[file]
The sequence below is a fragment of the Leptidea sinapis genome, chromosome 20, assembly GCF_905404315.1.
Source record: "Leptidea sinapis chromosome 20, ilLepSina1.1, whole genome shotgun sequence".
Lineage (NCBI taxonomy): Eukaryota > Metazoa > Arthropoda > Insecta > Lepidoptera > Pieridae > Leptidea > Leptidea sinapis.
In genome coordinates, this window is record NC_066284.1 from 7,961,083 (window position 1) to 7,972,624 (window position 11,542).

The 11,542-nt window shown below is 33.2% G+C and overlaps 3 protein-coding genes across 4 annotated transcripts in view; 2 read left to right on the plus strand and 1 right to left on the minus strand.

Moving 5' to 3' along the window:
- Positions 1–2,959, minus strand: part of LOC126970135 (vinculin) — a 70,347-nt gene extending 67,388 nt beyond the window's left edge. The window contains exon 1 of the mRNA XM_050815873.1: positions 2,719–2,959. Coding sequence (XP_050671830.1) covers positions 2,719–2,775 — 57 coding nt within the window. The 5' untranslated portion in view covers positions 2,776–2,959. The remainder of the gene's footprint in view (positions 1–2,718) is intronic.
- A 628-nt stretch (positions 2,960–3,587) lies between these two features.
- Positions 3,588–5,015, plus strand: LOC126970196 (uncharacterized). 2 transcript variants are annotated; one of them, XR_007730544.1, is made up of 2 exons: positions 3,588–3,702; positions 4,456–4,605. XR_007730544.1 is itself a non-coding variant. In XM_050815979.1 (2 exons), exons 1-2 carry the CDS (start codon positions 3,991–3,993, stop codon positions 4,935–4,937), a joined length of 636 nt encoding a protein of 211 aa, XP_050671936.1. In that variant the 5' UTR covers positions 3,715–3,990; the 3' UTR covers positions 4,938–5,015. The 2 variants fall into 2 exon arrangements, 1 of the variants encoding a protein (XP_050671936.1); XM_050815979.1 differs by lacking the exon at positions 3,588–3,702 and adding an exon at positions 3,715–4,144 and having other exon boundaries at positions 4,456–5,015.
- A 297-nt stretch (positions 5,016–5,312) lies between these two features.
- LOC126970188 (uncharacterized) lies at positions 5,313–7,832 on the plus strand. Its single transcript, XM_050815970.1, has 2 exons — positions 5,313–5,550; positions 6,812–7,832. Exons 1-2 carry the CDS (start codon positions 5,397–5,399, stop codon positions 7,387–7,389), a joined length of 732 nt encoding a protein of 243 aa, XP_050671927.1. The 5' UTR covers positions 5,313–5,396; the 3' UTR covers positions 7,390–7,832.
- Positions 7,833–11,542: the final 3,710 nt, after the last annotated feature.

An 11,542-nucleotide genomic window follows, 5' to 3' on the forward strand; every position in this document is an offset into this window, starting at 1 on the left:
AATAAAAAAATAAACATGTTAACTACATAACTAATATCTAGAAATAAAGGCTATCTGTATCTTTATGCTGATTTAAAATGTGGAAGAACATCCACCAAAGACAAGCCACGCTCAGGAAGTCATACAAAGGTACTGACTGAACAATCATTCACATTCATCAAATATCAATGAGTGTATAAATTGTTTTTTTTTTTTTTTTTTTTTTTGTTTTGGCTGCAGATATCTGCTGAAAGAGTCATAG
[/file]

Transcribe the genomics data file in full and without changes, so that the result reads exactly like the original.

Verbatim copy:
The sequence below is a fragment of the Leptidea sinapis genome, chromosome 20, assembly GCF_905404315.1.
Source record: "Leptidea sinapis chromosome 20, ilLepSina1.1, whole genome shotgun sequence".
Lineage (NCBI taxonomy): Eukaryota > Metazoa > Arthropoda > Insecta > Lepidoptera > Pieridae > Leptidea > Leptidea sinapis.
In genome coordinates, this window is record NC_066284.1 from 7,961,083 (window position 1) to 7,972,624 (window position 11,542).

The 11,542-nt window shown below is 33.2% G+C and overlaps 3 protein-coding genes across 4 annotated transcripts in view; 2 read left to right on the plus strand and 1 right to left on the minus strand.

Moving 5' to 3' along the window:
- Positions 1–2,959, minus strand: part of LOC126970135 (vinculin) — a 70,347-nt gene extending 67,388 nt beyond the window's left edge. The window contains exon 1 of the mRNA XM_050815873.1: positions 2,719–2,959. Coding sequence (XP_050671830.1) covers positions 2,719–2,775 — 57 coding nt within the window. The 5' untranslated portion in view covers positions 2,776–2,959. The remainder of the gene's footprint in view (positions 1–2,718) is intronic.
- A 628-nt stretch (positions 2,960–3,587) lies between these two features.
- Positions 3,588–5,015, plus strand: LOC126970196 (uncharacterized). 2 transcript variants are annotated; one of them, XR_007730544.1, is made up of 2 exons: positions 3,588–3,702; positions 4,456–4,605. XR_007730544.1 is itself a non-coding variant. In XM_050815979.1 (2 exons), exons 1-2 carry the CDS (start codon positions 3,991–3,993, stop codon positions 4,935–4,937), a joined length of 636 nt encoding a protein of 211 aa, XP_050671936.1. In that variant the 5' UTR covers positions 3,715–3,990; the 3' UTR covers positions 4,938–5,015. The 2 variants fall into 2 exon arrangements, 1 of the variants encoding a protein (XP_050671936.1); XM_050815979.1 differs by lacking the exon at positions 3,588–3,702 and adding an exon at positions 3,715–4,144 and having other exon boundaries at positions 4,456–5,015.
- A 297-nt stretch (positions 5,016–5,312) lies between these two features.
- LOC126970188 (uncharacterized) lies at positions 5,313–7,832 on the plus strand. Its single transcript, XM_050815970.1, has 2 exons — positions 5,313–5,550; positions 6,812–7,832. Exons 1-2 carry the CDS (start codon positions 5,397–5,399, stop codon positions 7,387–7,389), a joined length of 732 nt encoding a protein of 243 aa, XP_050671927.1. The 5' UTR covers positions 5,313–5,396; the 3' UTR covers positions 7,390–7,832.
- Positions 7,833–11,542: the final 3,710 nt, after the last annotated feature.

An 11,542-nucleotide genomic window follows, 5' to 3' on the forward strand; every position in this document is an offset into this window, starting at 1 on the left:
AATAAAAAAATAAACATGTTAACTACATAACTAATATCTAGAAATAAAGGCTATCTGTATCTTTATGCTGATTTAAAATGTGGAAGAACATCCACCAAAGACAAGCCACGCTCAGGAAGTCATACAAAGGTACTGACTGAACAATCATTCACATTCATCAAATATCAATGAGTGTATAAATTGTTTTTTTTTTTTTTTTTTTTTTTGTTTTGGCTGCAGATATCTGCTGAAAGAGTCATAG